Nowadays, we refer to the Martian crustal dichotomy as the difference in topography and crust thickness between the northern and southern hemisphere of the planet, which can be seen even more clearly in the newer MOLA topography map (fig. 3) brought by Mars Global Surveyor. As seen from the color scale there is a clear difference in surface elevation of roughly 5 km between the northern and the southern part of the planet. If you think about it, that is quite a lot. After all, this is even a bit more than how much the Tibetan Plateau stands out from sea level on Earth, not to forget that this is for the whole southern hemisphere! Combining topography and gravity data, the crust thickness of the planet can be inferred to show a north-south difference, with the crust on the southern hemisphere being 26 km thicker than the north. Again, just to give an idea on the numbers (and numbers only!), this difference is roughly on the order of that between the average thickness of continental and oceanic crust, although the average of the Martian crust itself, in general, is known to be thicker.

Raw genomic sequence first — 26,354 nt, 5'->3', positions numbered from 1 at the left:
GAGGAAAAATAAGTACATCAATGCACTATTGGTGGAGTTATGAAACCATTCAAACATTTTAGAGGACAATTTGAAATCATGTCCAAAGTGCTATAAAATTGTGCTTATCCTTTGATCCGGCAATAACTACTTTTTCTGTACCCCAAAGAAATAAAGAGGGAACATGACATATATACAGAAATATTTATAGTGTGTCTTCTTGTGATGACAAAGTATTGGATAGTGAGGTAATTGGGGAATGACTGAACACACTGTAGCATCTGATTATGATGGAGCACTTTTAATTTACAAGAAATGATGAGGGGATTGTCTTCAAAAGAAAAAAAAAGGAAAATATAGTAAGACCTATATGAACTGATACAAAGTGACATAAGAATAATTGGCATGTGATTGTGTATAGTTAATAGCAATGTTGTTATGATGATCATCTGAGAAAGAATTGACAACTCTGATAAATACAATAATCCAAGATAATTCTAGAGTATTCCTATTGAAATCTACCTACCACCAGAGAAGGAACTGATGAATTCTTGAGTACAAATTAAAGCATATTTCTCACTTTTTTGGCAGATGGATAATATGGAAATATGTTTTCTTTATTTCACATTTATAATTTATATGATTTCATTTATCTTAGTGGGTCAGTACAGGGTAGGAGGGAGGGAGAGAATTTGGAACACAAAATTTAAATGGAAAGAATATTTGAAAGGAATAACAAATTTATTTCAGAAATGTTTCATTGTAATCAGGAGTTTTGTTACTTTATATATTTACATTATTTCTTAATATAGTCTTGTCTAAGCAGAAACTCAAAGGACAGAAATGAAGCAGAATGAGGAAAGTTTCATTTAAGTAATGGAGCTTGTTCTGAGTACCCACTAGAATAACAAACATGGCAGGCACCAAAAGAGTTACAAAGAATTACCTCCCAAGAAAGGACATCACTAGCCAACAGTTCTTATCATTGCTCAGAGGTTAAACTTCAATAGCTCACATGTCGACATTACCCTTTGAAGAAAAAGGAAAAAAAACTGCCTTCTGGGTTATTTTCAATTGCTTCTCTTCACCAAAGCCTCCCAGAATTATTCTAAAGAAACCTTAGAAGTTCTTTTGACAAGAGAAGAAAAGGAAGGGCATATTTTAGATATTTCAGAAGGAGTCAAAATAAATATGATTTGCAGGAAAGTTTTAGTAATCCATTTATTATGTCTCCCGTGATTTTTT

Studies showed that the dichotomy must be formed very early before 4 Ga, well before the earliest surface record was in place. It is the largest and oldest geological feature we can observe on Mars. One may ask, well then why do we care about such an old feature at all? As you may already know, there is more and more evidence pointing to the existence of liquid water on the Martian surface earlier on. An existing topography will control where the water goes. With a dichotomy described above it would naturally be a single ocean in the northern hemisphere. An existing topography would also control where sediments and volcanic materials go, thus ‘renewing’ the surface. In other words, the dichotomy shaped the subsequent geology for millions or even billions of years. On the other hand, since the dichotomy is so old, studying its formation can give us a glimpse of what happened during planet accretion in the early stage of solar system evolution.